COLLECTING A LEGACY …AND CONTROVERSY

 

Small Town Museum Hails Worldly Artifacts

By Frank Rocco Satullo, The OhioTraveler – Your Tour Guide to Fun!

Two brothers traveled the globe to amass an eclectic collection of artifacts – some creating controversy and others considered to be the best of their kind – only to donate it to their childhood town of Coshocton, Ohio.

From the unusual Rothenstein Cache to the much-debated Newark Holy Stones, the Johnson-Humrickhouse Museum (JHM) attracts attention from professional archaeologists to busloads of travelers. These visitors are curious about the rare relics and infamous hoax that are one and all, human history. The two-story brick museum with its large pillars is nestled in the Historic Roscoe Village, a restored Ohio & Erie Canal town. JHM also has an important connection to the nearby Hopewell Ceremonial Earthworks, which have been nominated to be added to the UNESCO World Heritage List. This prestigious recognition would put these earthworks alongside the Pyramids of Giza, the Great Wall of China, and Stonehenge.

The journey began when the four Johnson brothers from one Coshocton family married the four Humrickhouse sisters from across town. One of the couples included the parents of John and David Johnson. When these two brothers reached old age, after globetrotting most of their lives, they bequeathed over 15,000 artifacts to their childhood town. They envisioned a museum to honor their parents, Joseph Johnson and Mary Susan Humrickhouse. And so the Johnson-Humrickhouse Museum was born.

In the mid-19th Century, while they were just kids, the Johnson brothers discovered a passion for collecting. They scraped Coshocton’s riverbanks and farmers’ fields to unearth beautifully preserved chert or flint points otherwise known as arrowheads. These were made by pre-Columbian era Native Americans (ancient Indians). Paleo-Indians were the original human settlers of the Americas and date back to the latter part of the Pleistocene period. “Paleo” is a Greek word meaning “ancient.” Flint is a variety of chert, and chert is a form of sedimentary rock. It breaks with a fracture that produces very sharp edges in a process called fluting. Ancient Indians made a variety of tools out of the rock. And the young Johnson brothers searched to discover as many of these ancient tools as they could find. In doing so, they ignited a passion for exploration that would fuel the rest of their lives, leading to a collection that attracts archaeologists from near and far to come and study today.

The two brothers moved from Coshocton and lived most of their lives in Tacoma, Washington. With their income as landlords, they traveled Europe, Asia, and America to build their one-of-a-kind collection.

“From the Southwest United States to Canada and Alaska, they acquired one of the most remarkable displays of Native American baskets and beads,” said JHM director Jennifer Bush. “Voyages to China, Japan, Russia, India, Korea, and the Philippines produced an Asian collection that even had a Chinese visitor say that he was blown away when he saw our gallery.”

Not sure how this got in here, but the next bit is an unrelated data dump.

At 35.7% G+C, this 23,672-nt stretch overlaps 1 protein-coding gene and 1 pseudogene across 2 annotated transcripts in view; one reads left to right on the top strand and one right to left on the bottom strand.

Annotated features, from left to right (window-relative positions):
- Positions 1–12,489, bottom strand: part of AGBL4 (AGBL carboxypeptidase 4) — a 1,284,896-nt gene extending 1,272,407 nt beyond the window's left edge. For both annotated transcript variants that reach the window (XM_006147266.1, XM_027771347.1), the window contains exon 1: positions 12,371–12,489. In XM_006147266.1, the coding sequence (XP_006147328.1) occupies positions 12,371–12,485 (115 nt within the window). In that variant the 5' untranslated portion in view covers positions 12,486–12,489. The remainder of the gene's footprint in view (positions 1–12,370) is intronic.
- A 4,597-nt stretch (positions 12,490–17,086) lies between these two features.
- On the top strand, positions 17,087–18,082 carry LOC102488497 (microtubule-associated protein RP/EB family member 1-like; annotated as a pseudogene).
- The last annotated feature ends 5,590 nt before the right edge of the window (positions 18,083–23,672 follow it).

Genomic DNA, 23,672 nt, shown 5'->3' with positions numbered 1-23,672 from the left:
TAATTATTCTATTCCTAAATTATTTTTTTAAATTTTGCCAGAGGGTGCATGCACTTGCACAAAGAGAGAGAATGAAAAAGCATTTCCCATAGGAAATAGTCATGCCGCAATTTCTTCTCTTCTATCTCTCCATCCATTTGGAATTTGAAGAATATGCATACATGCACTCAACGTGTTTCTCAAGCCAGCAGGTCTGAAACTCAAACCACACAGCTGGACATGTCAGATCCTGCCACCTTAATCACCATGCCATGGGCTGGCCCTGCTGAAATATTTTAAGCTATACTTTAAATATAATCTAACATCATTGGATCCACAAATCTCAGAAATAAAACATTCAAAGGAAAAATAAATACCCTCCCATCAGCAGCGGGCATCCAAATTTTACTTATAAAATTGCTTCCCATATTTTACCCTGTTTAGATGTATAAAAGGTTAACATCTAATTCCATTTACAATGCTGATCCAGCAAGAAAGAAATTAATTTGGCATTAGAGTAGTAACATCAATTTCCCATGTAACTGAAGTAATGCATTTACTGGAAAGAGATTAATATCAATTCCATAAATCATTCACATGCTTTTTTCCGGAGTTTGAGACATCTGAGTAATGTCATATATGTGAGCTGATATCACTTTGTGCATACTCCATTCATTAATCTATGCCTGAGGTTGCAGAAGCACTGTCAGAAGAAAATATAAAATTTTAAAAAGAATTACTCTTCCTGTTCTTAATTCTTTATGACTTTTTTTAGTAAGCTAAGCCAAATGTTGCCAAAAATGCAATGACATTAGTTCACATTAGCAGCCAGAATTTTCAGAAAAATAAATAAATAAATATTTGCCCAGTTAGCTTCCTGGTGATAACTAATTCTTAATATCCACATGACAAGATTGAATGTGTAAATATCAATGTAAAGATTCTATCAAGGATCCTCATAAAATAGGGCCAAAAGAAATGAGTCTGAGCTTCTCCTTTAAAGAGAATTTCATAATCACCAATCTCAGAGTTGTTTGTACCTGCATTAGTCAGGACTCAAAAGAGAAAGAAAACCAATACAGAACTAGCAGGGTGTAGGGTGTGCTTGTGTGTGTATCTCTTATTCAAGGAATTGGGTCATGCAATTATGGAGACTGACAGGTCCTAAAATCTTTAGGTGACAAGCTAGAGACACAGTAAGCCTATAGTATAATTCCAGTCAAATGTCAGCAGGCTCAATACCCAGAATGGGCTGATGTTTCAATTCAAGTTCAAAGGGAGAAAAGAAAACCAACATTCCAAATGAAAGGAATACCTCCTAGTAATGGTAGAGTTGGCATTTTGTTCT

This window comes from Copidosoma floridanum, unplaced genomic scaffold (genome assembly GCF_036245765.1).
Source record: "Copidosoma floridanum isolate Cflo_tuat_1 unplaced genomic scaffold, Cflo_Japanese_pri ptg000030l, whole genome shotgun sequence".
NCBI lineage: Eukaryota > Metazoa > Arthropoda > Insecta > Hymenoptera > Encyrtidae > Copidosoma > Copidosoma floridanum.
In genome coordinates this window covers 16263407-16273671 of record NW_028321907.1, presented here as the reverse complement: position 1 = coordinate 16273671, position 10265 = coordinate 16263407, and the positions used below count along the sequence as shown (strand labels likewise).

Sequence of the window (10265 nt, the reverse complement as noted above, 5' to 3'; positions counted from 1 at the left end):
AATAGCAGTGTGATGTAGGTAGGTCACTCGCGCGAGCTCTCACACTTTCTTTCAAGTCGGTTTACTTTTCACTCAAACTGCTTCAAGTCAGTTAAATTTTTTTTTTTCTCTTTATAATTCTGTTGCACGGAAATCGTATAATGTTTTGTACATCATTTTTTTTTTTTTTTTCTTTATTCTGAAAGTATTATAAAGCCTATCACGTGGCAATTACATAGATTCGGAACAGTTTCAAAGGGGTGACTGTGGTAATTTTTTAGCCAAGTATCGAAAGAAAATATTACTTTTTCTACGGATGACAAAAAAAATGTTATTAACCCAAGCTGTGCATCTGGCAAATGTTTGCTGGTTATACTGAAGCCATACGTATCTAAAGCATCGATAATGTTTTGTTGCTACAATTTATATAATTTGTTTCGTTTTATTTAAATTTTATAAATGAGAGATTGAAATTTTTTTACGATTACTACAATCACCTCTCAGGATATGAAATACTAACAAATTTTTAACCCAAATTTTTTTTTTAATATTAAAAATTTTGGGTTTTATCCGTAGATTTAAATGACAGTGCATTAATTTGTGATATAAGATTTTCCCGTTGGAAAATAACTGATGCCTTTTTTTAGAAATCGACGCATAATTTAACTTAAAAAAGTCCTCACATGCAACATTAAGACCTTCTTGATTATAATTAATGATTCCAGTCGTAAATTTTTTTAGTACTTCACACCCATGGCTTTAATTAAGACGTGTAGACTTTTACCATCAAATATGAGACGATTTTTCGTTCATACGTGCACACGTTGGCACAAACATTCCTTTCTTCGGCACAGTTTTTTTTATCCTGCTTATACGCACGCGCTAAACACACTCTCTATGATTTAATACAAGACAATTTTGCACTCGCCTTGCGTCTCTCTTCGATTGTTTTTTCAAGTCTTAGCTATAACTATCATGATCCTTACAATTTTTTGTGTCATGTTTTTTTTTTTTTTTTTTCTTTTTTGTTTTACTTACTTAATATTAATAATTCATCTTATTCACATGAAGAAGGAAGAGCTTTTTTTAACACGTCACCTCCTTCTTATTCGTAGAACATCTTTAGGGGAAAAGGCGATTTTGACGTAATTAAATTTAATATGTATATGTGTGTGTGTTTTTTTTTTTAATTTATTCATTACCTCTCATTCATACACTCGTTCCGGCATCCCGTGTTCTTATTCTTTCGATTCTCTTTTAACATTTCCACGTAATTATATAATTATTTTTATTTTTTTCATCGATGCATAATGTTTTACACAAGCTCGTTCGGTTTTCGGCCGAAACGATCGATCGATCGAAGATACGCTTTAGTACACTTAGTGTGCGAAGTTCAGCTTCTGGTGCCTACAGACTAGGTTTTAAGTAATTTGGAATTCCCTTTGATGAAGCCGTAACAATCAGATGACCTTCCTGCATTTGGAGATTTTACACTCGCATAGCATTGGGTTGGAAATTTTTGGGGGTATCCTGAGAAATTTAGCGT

The Johnson brothers initially contacted Coshocton County officials around 1909 to create a succession plan for their storied collection. But it wouldn’t be until 1929 that the details of the arrangement would be finalized. Unfortunately, it was the cusp of The Great Depression so the Johnson brothers’ estate was only a fraction of its former worth. It wouldn’t be enough to open and fulfill their vision of the Johnson-Humrickhouse Museum. Not unless another financer could be found.

“The Coshocton Public Library stepped up and assumed ownership of the museum and its contents, and it remains the owners to this day,” said Bush.

The Johnson brothers’ lifelong collection of artifacts was loaded onto railcars in January 1931 and sent to Coshocton. The museum was created within an old schoolhouse. It remained there until 1979, when it moved to its current location at 300 North Whitewoman Street in Coshocton, Ohio.

“The collections had outgrown the space at the old schoolhouse because others had followed the Johnson brothers’ example and donated major personal collections of their own,” said Bush. “We call the Johnsons’ collection the Original Collection.”

The two-story museum has east and west wings on each floor. Its five galleries include one for traveling exhibits, and four permanent exhibits: Native American Gallery, Historic Ohio, Asian, and 19th & 20th Century Decorative Arts.

“Back when I was working on my dissertation, I was very close with Coshocton County and the Johnson-Humrickhouse Museum,” said Curator of Archaeology and Manager of Archaeology and Natural History at the Ohio History Connection Bradley T. Lepper.

Ohio History Connection was incorporated in 1885 as The Ohio State Archaeological and Historical Society. Lepper is especially known for his work on ancient earthworks and peoples in what is now the Ohio region.

“They [JHM] have one of the best collections of artifacts in the state related to the earliest Native American peoples,” said Lepper.

The collection features ancient Indian tools that are 13,000 years old, including spear points that could have been used to hunt mastodons and wooly mammoths.

“There are more of those kinds of spear points documented in Coshocton County than any other county in Ohio and more than many states in the United States,” said Lepper. “That’s one of the things that makes Coshocton County unique in terms of how it can contribute to the story of the very first Americans.”

The upper Mercer flint quarries in the Coshocton area were important to archaeologists and their understanding of that first chapter in America’s human history. Evidence of these early inhabitants is displayed at the museum as the Rothenstein Cache, named after the person who found and donated it to the museum. This collection of 330 spearpoints was discovered in 1952 while a basement was being dug in Coshocton. When large quantities of such blades are found buried together, they are called caches. One of the largest of these discoveries is the Rothenstein Cache.

“The points are actually pre-forms or roughly knapped points,” explained Bush. “A preform is a rough shape of the tool it will become, but it is unfinished.”